• Bob Mould doesn’t fully understand what is good about Husker Du. Reading his account of the band is pretty disappointing, in that he doesn’t really have that much to say about it. His explanation of Zen Arcade is essentially “We decided to put out a double album because it would piss people off. We also decided to make the songs more melodic because we were kind of bored with playing punk. We put crystal meth in the coffee grounds and recorded it in 2 days. That’s kind of it, I guess.” Props to him for not trying to make the production of the album more of a thing than it was for the sake of validating the rock critic mythology surrounding that album but…I kind of wish he did? I’m more of a New Day Rising fan myself, and his account of that is more like “Spot wanted to move the soundboard three inches. What a dick move. We put this album out super fast just to prove that we could.” Considering that at its best moments, New Day Rising is an unearthly album, this is again, just disappointing.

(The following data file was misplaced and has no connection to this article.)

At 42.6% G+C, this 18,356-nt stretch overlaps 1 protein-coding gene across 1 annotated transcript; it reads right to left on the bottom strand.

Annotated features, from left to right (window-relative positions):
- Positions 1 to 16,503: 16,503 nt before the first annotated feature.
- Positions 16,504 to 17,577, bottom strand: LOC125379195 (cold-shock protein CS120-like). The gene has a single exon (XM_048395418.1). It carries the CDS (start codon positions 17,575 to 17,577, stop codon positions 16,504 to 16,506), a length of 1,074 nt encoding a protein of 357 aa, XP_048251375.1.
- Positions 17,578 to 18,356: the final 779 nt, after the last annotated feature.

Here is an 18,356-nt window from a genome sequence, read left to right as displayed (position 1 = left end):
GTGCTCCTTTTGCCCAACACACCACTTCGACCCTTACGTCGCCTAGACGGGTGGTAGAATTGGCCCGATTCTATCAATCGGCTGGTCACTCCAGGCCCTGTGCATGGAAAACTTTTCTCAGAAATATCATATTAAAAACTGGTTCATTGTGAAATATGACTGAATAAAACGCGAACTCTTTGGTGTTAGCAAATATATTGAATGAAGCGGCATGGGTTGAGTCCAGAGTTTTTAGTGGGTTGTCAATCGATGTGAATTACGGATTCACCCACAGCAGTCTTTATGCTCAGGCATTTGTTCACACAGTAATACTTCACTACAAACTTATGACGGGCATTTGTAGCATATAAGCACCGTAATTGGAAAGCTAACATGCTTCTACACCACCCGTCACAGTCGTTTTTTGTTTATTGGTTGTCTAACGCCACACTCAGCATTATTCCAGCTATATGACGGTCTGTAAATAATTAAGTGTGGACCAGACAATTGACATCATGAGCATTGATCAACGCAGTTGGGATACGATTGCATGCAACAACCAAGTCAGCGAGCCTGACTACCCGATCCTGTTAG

• Reading Bob’s matter-of-fact and one sided account of the band made me come to realize that the aforementioned unearthly qualities of the band really came more from Grant Hart.  I think they’re evenly matched songwriters, but Bob is more middling and consistent, whereas Grant Hart is a psychopath. Their songwriting styles are definitely reflective of their personalities. Bob talks about all of his inner turmoil and self-loathing throughout the book but to be honest, it all feels really middle class and evenly managed. The synopsis for the autobiography made Bob’s progression to the present day sound like a rise from the ashes, but really, Bob seems like a reasonably well-adjusted person. The guy’s “battle with alcoholism” concludes when he wakes up at age 25 and decides not to drink anymore and then never does again. He has two very long-term monogamous relationships and then enjoys some healthy promiscuity in his 40’s. Meanwhile, Grant Hart is fathering illegitimate children while on tour, getting kicked out of Patti Smith’s band, and doing heroin. He writes “Girl Who Lives on Heaven Hill” when Bob writes “Watcha Drinkin?” Weirdly, this endures me to Grant Hart a little bit more. After reading this book, Grant Hart still has some mystery, whereas Bob has virtually none. Which makes it all the more frustrating that Bob seems completely unphased by Grant’s songwriting ability, not to mention completely dismissive of Greg Norton. I seriously can’t believe what a dick Bob is to Greg throughout the book. Granted, Greg Norton seems like kind of a dope, as illustrated by this video in which he draws out a really bad “running a restaurant is like being a musician” simile to an uncomfortable degree: https://www.youtube.com/watch?v=hNf2VAjbmn0.